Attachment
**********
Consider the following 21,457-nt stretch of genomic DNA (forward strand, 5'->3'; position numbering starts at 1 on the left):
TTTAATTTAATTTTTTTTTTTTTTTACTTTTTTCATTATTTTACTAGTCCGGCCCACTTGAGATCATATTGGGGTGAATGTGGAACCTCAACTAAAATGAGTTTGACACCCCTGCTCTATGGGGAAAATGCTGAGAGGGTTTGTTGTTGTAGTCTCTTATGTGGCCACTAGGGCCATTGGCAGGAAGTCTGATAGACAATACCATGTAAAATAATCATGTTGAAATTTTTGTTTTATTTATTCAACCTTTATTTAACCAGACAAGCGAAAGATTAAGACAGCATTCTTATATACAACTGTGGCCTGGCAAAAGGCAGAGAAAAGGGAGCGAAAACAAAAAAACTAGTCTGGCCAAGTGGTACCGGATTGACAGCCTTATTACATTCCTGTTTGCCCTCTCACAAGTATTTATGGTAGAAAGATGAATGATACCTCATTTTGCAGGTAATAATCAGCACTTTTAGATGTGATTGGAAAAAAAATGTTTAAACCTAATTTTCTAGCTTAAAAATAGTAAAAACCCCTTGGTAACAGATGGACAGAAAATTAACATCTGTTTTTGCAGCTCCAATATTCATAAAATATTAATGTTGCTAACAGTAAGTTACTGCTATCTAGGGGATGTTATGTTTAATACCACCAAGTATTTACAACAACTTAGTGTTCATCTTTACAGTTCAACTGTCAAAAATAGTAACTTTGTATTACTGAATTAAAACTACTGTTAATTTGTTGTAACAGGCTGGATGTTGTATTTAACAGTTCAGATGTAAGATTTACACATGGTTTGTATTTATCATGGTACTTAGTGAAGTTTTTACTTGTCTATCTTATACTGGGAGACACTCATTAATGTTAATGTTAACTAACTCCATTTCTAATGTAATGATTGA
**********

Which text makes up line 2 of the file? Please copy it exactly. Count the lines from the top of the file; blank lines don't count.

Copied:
TTTAATTTAATTTTTTTTTTTTTTTACTTTTTTCATTATTTTACTAGTCCGGCCCACTTGAGATCATATTGGGGTGAATGTGGAACCTCAACTAAAATGAGTTTGACACCCCTGCTCTATGGGGAAAATGCTGAGAGGGTTTGTTGTTGTAGTCTCTTATGTGGCCACTAGGGCCATTGGCAGGAAGTCTGATAGACAATACCATGTAAAATAATCATGTTGAAATTTTTGTTTTATTTATTCAACCTTTATTTAACCAGACAAGCGAAAGATTAAGACAGCATTCTTATATACAACTGTGGCCTGGCAAAAGGCAGAGAAAAGGGAGCGAAAACAAAAAAACTAGTCTGGCCAAGTGGTACCGGATTGACAGCCTTATTACATTCCTGTTTGCCCTCTCACAAGTATTTATGGTAGAAAGATGAATGATACCTCATTTTGCAGGTAATAATCAGCACTTTTAGATGTGATTGGAAAAAAAATGTTTAAACCTAATTTTCTAGCTTAAAAATAGTAAAAACCCCTTGGTAACAGATGGACAGAAAATTAACATCTGTTTTTGCAGCTCCAATATTCATAAAATATTAATGTTGCTAACAGTAAGTTACTGCTATCTAGGGGATGTTATGTTTAATACCACCAAGTATTTACAACAACTTAGTGTTCATCTTTACAGTTCAACTGTCAAAAATAGTAACTTTGTATTACTGAATTAAAACTACTGTTAATTTGTTGTAACAGGCTGGATGTTGTATTTAACAGTTCAGATGTAAGATTTACACATGGTTTGTATTTATCATGGTACTTAGTGAAGTTTTTACTTGTCTATCTTATACTGGGAGACACTCATTAATGTTAATGTTAACTAACTCCATTTCTAATGTAATGATTGA